How to Budget When You’re Freelance


*This is a sponsored guest post, not written by me*

Life as a freelancer can be incredibly rewarding. You’re able to choose your own hours, work from anywhere in the world and choose who you work with. Having the ability to step away from work for a while if you’re having a bad day is a game changer and it’s so refreshing to feel like you’re in charge of your own life rather than being beholding to an employer or a big company. Having said that, one of the more difficult challenges to master is managing your money. You can bend over backwards to make a client happy, you can do everything they’ve asked, give them 1000 ways to pay and send repeated reminders when the invoice is close to being due, but sometimes a client just doesn’t pay you on time for whatever reason. As a freelancer you have monthly subscription services to pay for, your insurance, any business loans and you have to make sure you’re setting money aside for tax, so when a client doesn’t pay on time it really piles on the pressure and puts you off working freelance. It really is worth the stress in the end though, so here’s a few ways to prepare yourself and take care of a bad month at the office.



  1. BUDGET!!!


I’m not one for shouting in all-caps but this needed it. If you want to be a freelancer you need to learn to budget and stick to it. Work out all of your monthly expenses, for both yourself and your business - anything like Netflix or groceries go in your personal expenses, any subscriptions or things you buy for your career go in business expenses, and any bills like water or electricity get split between the two (in the UK you can expense part of your bills if you work from home). It’s also important to work out how much you spend on leisure each month.


Next, set up three bank accounts - one to accept business payments, one for your personal current account and one for savings. Have all of your freelance payments go into your business account, then transfer the amount you need for personal bills and “fun money” into your current account, leave enough in your business account for expenses/paying your tax bill, and everything else goes in savings.  Trust me, buying an extra coffee isn’t worth it - you need to save!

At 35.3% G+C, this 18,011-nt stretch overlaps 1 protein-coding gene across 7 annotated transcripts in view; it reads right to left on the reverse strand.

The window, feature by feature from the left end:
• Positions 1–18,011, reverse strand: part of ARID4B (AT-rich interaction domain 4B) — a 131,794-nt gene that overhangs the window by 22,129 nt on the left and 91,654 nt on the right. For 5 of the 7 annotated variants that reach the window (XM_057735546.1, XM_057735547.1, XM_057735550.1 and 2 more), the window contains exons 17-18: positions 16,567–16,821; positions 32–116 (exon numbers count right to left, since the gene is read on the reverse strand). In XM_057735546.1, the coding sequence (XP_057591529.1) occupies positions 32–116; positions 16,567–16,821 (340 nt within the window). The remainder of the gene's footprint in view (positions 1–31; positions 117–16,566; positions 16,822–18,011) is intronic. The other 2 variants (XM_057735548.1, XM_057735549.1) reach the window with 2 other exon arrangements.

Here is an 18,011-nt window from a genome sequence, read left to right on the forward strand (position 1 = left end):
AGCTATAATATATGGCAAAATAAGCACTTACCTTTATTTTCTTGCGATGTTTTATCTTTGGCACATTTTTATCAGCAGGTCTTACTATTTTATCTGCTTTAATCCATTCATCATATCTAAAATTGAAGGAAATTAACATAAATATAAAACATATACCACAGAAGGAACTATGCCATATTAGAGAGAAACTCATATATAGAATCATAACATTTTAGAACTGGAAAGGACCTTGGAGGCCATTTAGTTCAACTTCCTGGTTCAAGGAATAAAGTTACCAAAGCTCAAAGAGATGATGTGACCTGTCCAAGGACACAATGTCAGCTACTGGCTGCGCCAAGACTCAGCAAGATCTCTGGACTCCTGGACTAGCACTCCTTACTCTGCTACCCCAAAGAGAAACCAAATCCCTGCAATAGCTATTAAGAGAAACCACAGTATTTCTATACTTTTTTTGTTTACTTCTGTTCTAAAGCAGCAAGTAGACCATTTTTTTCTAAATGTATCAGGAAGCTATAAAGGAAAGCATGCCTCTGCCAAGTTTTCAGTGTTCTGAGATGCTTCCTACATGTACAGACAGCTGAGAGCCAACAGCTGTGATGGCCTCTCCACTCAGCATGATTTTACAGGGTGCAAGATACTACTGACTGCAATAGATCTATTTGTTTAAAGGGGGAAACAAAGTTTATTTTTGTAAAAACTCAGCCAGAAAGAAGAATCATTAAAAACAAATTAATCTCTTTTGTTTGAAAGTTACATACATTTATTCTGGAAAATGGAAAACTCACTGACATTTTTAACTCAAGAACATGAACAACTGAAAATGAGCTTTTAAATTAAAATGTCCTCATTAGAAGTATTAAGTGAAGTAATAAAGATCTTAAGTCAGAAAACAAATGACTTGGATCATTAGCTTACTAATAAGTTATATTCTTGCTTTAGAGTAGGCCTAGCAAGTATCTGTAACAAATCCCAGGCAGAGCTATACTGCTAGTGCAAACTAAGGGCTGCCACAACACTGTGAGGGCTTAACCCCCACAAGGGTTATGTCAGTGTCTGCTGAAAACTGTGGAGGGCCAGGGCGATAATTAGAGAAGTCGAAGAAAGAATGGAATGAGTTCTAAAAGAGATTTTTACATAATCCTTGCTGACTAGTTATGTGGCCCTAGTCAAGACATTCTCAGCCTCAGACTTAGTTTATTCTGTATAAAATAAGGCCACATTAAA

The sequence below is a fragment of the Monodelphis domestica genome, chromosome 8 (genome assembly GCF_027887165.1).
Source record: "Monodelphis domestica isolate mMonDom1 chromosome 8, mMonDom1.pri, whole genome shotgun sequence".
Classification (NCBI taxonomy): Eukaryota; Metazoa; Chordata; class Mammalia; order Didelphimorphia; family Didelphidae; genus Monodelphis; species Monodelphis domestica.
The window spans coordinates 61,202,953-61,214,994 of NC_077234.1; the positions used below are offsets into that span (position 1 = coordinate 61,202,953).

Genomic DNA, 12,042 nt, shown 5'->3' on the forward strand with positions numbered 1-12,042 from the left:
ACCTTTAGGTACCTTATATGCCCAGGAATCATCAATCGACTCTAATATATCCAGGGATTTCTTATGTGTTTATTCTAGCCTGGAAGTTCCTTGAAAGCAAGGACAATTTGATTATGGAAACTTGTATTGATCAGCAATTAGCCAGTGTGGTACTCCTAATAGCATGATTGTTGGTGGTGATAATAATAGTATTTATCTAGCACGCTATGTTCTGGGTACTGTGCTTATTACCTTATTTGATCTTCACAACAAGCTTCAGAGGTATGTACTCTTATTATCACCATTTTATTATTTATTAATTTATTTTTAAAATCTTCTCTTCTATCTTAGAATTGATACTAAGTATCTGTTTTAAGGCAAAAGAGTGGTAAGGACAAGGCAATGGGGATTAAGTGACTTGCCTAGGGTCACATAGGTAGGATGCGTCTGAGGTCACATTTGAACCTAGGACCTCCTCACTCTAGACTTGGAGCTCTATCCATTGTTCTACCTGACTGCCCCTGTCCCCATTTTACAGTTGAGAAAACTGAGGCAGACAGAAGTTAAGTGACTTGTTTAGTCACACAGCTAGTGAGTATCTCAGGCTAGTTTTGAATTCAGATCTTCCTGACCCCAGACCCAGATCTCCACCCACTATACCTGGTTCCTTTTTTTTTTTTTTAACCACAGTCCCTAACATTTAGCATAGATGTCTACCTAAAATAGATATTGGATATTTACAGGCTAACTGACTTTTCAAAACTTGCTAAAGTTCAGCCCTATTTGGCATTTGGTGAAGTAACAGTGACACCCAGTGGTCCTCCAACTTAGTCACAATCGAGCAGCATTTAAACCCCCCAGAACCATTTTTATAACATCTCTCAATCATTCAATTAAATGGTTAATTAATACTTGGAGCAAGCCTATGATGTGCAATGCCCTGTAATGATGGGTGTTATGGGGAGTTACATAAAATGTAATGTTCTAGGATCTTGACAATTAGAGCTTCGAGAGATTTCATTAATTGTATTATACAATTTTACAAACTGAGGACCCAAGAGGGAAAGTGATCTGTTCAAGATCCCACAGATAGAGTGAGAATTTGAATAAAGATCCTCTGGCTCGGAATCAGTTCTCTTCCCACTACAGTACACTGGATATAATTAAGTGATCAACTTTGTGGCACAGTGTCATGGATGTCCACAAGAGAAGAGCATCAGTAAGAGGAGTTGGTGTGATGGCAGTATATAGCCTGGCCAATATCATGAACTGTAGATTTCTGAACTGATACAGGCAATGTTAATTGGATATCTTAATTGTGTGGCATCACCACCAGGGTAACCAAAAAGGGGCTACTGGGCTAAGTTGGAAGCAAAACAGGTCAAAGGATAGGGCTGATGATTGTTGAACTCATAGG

1. Save What you Can in Good Months


This is probably my biggest tip and the number one way I survive, and why I put so much importance on saving in the previous section. Freelancer wages are always going to be up and down, but if you have a good backing behind you then you won’t need to worry as much. You don’t need to have these savings earmarked for anything - if you have enough good months that you can afford to treat yourself then great, but you should always make sure you have a good amount of savings. It’s not good practice to live off of your savings and if that happens for a few months then you should rethink your business model, but it’s there if something happens and you need to take time off.


3. Pay Everything you can Upfront


This is possibly not the best tip, but it’s one that certainly helps me. A lot of business subscription companies offer the option of paying for a year’s service upfront instead of paying monthly. Personally, I prefer to pay upfront whenever there is an option. You’re still spending the same amount overall, but it takes the pressure off in bad months by minimising your monthly outgoings.


4. Diversify Your Income Streams


This is something I’ve been hearing for years and rolled my eyes at, but when COVID hit and I was posting solely travel-related content I was STRESSED. Fast forward a year and I do freelance copywriting, I’m launching two new websites, and I’ve broadened my content a little to include more lifestyle things (like this post!!). Not only has it taken the pressure off, but it’s allowed me to turn my blog into a proper job because I always have other plans.


5. Things Happen Sometimes, and that’s OK


I know this isn’t a nice thought, but sometimes you might end up in a bit of a mess. You could’ve done everything you can to avoid it and you still just don’t have enough money to cover everything. While it’s best avoided, sometimes the only option is to take a loan. This is something that should be a last resort and you should only ever take out credit if you know you can definitely pay it back with the interest on top (i.e. if your clients are late paying you and everything is going to come in a week too late), but if you’re sensible and you do your research into a company first it can be totally OK to use. Polar Credit are a direct lender which means they lend directly to you rather than going through a middle man. They approve you for a credit limit rather than an amount of money each time you need it, which means once you’ve been approved you can instantly transfer a little money as and when you need it rather than needing to go through the approval process all over again. Like I said you need to be careful with some credit providers if the interest rate is higher, but as long as you’re sensible it’s a good idea to have as a backup option.


Working as a freelancer can feel like both the most incredible job in the world and absolutely terrifying, and it can just depend on the day of the week or time of the month as to how you feel about your job. But as long as you get organised and keep an eye on your finances there’s no reason why you can’t take the leap and turn your passion into a career that gives you freedom.

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